Even though Bitcoin can do a lot of good for the unbanked and underbanked nations of the world, there has been a fair amount of opposition from banks and consumers, most notably in Africa. But even local banks in that region – including Barclays – have to acknowledge the coming change, as they are now putting all of their eggs in the baskets of FinTech and Bitcoin If you can’t beat them, join them, seems to be a very appropriate saying in this regard.
A Different Opinion on FinTech and Bitcoin
It has taken African banks quite some time, but they are starting to see how the continent could become an interesting testing ground for both Bitcoin and its underlying technology. Whether or not the number of consumers flocking to mobile telcos for financial services has something to do with that sudden change of heart, remains unknown at this point.
Other continents around the world have joined the FinTech revolution at an earlier stage, and the winds of change have now reached the African coast. It is of the utmost importance for banks to either get with the change in regime or risk being outcompeted in the next few years.
Several African financial institutes have started exploring blockchain technology already, such as the Rand Merchant Bank in Johannesburg. But the real disruptive nature of Bitcoin will be more prominent in countries outside of South Africa itself. However, the question remains whether or not the residents are interested in technology that would prevent them from remaining anonymous.
At the same time, the continent seems to be the new breeding ground for Bitcoin and blockchain experiments over the next few years. There is very little financial infrastructure to speak of in most countries, and people need access to some form of financial services. With mobile adoption booming in these regions, Bitcoin and blockchain technology seem to make a lot of sense.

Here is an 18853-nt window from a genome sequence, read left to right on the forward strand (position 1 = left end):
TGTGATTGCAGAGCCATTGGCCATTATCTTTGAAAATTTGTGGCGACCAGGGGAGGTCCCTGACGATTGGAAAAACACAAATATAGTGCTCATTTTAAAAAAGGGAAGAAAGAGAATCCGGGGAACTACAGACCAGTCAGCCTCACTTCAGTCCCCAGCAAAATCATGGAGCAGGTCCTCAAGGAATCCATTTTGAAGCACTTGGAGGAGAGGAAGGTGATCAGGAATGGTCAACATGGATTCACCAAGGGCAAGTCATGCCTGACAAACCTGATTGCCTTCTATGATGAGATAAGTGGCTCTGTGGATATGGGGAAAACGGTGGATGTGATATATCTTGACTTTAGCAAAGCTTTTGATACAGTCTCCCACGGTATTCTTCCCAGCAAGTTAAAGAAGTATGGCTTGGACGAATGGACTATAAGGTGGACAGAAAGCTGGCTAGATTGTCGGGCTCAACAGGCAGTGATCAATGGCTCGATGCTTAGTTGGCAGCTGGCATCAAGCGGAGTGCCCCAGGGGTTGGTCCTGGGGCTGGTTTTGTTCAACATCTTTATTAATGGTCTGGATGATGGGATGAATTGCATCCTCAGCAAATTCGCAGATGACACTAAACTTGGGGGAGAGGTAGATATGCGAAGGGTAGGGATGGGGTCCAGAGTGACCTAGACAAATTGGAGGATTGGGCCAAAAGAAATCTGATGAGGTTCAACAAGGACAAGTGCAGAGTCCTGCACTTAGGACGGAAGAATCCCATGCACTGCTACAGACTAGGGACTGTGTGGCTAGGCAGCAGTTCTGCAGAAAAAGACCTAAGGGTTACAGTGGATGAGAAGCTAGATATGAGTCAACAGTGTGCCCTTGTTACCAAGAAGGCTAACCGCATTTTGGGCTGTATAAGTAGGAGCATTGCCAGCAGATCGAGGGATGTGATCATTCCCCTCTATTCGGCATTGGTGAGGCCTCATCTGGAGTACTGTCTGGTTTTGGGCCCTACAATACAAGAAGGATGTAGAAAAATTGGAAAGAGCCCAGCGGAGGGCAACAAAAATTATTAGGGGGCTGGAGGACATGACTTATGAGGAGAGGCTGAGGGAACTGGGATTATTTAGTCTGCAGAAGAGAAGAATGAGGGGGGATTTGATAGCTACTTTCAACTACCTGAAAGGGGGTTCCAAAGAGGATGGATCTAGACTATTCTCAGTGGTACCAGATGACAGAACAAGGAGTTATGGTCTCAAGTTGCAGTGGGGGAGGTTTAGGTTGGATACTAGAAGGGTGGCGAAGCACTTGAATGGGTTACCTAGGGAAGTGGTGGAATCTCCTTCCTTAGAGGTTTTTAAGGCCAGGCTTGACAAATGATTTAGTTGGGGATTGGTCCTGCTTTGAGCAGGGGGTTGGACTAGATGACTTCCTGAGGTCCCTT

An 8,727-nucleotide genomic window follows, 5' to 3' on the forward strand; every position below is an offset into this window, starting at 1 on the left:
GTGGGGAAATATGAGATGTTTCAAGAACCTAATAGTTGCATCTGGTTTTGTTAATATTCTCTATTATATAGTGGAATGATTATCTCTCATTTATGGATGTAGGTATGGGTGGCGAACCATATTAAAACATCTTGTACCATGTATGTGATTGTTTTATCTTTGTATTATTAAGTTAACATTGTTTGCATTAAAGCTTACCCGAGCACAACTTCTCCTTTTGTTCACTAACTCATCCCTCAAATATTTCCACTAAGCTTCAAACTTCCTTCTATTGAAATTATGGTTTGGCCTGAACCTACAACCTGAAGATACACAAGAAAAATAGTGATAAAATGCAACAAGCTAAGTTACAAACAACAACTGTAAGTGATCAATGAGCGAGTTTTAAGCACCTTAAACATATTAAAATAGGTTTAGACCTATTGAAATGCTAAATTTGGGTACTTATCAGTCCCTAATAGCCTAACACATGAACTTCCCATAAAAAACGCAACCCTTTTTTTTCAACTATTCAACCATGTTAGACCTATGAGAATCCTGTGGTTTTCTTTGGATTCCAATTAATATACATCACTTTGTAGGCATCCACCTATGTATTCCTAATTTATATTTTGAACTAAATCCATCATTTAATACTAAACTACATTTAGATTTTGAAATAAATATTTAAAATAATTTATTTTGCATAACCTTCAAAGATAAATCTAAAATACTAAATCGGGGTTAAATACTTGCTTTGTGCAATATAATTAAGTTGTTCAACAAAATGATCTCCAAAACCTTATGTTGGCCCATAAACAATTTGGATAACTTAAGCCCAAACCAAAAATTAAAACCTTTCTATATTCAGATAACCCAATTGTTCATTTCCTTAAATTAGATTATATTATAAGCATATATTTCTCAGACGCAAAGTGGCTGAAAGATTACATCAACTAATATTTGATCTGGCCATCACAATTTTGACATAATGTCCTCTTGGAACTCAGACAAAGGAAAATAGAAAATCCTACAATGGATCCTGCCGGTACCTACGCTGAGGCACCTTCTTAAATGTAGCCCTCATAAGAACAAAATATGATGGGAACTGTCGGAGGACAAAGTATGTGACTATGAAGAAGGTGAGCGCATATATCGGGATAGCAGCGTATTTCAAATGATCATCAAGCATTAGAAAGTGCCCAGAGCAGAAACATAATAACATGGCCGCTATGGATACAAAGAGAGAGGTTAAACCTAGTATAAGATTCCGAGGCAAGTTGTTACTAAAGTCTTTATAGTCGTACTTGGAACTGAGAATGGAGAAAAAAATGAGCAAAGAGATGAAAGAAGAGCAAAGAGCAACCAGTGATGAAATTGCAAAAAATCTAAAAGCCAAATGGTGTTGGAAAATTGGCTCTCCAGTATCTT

Barclays has opened the first African brand of their global network of innovation spaces, called Rise, back in December of last year. With an extensive focus on fintech entrepreneurs, the tone was set as to how the financial situation in Africa is set to evolve from here on out.
First Barclays Blockchain Collaboration In Africa
To make things even more attractive, Barclays has already signed their first blockchain collaboration with Consent. The choice of this partner is not coincidental, as Consent has gone through Barclay’s pilot accelerator in late 2015. This mix of knowledge and expertise between traditional finance and the FinTech landscape will – hopefully – provide interesting results.
Even though Consent originally intended to use the blockchain for improving fidelity of individual medical records, the partnership with Barclays will steer things in an entirely different direction. Most of the focus will rest on KYC regulations, as well as safeguarding customer identities.
What are your thought son the future of Bitcoin, blockchain, and FinTech in Africa? let us know in the comments below!
Images courtesy of Barclays, Shutterstock